From the testimony, PDF of Pam Dixon (World Privacy Forum) before the U.S. Senate Committee on Commerce, Science and Transportation:
What do a retired librarian in Wisconsin in the early stages of Alzheimer’s, a police officer, and a mother in Texas have in common? The answer is that all were victims of consumer data brokers.
More from Ms. Dixon’s testimony, PDF:
Data brokers collect, compile, buy and sell personally identifiable information about who we are, what we do, and much of our ‘digital exhaust.’ We are their business models. The police officer was ‘uncovered’ by a data broker who revealed his family information online, jeopardizing his safety. The mother was a victim of domestic violence who was deeply concerned about people finder web sites that published and sold her home address online. The librarian lost her life savings and retirement because a data broker put her on an eager elderly buyer and frequent donor list. She was deluged with predatory offers. These people – and 320 million others in the United States – are not able to escape from the activities of data brokers. Our research shows that only a small percentage of known consumer data brokers offer a voluntary opt out. These opt outs can be incomplete, extremely difficult, and must typically be done one-by-one, site-by-site. Often, third parties are not allowed to opt individual consumers out of data brokers. This state of affairs exists because no legal framework requires data broker to offer opt out or suppression of consumer data. Few people know that data brokers exist, and beyond that, few know what they do.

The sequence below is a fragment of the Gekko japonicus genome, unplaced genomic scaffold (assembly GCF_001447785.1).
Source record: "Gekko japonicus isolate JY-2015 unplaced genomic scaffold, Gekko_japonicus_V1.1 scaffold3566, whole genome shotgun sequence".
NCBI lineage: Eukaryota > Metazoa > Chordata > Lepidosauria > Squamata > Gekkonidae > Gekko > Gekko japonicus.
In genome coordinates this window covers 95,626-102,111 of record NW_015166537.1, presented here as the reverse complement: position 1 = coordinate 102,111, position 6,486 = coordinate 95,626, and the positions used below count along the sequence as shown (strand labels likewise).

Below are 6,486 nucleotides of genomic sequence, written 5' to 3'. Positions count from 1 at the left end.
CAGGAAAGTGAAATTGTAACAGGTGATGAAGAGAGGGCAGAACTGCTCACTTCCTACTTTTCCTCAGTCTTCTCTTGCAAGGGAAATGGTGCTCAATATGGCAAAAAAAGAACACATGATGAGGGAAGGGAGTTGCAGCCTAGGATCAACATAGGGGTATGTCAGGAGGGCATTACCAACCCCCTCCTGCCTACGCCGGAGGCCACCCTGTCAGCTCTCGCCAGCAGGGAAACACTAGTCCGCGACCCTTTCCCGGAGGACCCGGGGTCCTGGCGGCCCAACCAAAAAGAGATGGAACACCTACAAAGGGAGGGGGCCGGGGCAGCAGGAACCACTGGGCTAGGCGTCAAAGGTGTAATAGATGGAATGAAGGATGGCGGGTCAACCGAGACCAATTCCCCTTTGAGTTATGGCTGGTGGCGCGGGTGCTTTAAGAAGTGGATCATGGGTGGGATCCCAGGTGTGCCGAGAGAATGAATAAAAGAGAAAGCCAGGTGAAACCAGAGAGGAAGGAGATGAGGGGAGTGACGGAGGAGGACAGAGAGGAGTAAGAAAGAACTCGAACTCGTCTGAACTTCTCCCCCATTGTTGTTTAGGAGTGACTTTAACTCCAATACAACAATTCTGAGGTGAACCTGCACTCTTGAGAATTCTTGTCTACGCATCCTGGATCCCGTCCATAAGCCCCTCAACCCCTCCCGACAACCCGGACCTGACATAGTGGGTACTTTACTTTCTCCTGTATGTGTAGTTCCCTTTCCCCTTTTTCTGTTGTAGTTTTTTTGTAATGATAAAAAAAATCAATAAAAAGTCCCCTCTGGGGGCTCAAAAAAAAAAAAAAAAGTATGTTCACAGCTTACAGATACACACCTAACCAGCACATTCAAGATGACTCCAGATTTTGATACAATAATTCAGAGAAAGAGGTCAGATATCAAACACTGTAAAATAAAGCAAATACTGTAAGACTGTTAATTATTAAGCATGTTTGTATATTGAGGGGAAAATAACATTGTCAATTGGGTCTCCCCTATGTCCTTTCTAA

The U.S Senate Committee on Commerce, Science, and Transportation have published a Committee Majority Staff report that’s available online, PDF.
A quote from the Executive Summary:
“This Committee Majority staff report focuses on data broker activities that are subject to far less statutory consumer protection: the collection and sale of consumer data specifically for marketing purposes. In this arena, data brokers operate with minimal transparency. One of the primary ways data brokers package and sell data is by putting consumers into categories or ‘buckets’ that enable marketers – the customers of data brokers – to target potential and existing customers. Such practices in many cases may serve the beneficial purpose of providing consumers with products and services specific to their interests and needs. However, it can become a different story when buckets describing consumers using financial characteristics end up in the hands of predatory businesses seeking to identify vulnerable consumers, or when marketers use consumers’ data to engage in differential pricing. Further, the data breaches that have repeatedly occurred in this industry and with others in the data economy underscore the public’s need to understand the volume and specificity of data consumer information held by data brokers.”